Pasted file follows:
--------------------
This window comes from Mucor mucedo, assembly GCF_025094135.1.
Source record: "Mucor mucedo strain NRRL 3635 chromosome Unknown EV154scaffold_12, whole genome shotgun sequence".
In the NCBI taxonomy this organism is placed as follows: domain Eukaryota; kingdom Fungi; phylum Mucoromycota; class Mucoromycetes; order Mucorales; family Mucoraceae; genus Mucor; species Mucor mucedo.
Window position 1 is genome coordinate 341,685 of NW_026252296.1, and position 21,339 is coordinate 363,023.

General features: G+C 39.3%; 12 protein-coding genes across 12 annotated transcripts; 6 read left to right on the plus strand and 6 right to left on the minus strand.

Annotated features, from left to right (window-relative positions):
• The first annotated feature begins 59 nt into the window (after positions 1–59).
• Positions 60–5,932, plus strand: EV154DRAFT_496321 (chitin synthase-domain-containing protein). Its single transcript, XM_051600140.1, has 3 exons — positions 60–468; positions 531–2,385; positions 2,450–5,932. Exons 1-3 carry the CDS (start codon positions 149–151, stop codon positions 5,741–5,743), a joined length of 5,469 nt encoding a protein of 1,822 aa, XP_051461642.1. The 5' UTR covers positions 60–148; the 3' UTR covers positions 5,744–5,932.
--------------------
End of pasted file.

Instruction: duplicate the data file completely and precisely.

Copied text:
This window comes from Mucor mucedo, assembly GCF_025094135.1.
Source record: "Mucor mucedo strain NRRL 3635 chromosome Unknown EV154scaffold_12, whole genome shotgun sequence".
In the NCBI taxonomy this organism is placed as follows: domain Eukaryota; kingdom Fungi; phylum Mucoromycota; class Mucoromycetes; order Mucorales; family Mucoraceae; genus Mucor; species Mucor mucedo.
Window position 1 is genome coordinate 341,685 of NW_026252296.1, and position 21,339 is coordinate 363,023.

General features: G+C 39.3%; 12 protein-coding genes across 12 annotated transcripts; 6 read left to right on the plus strand and 6 right to left on the minus strand.

Annotated features, from left to right (window-relative positions):
• The first annotated feature begins 59 nt into the window (after positions 1–59).
• Positions 60–5,932, plus strand: EV154DRAFT_496321 (chitin synthase-domain-containing protein). Its single transcript, XM_051600140.1, has 3 exons — positions 60–468; positions 531–2,385; positions 2,450–5,932. Exons 1-3 carry the CDS (start codon positions 149–151, stop codon positions 5,741–5,743), a joined length of 5,469 nt encoding a protein of 1,822 aa, XP_051461642.1. The 5' UTR covers positions 60–148; the 3' UTR covers positions 5,744–5,932.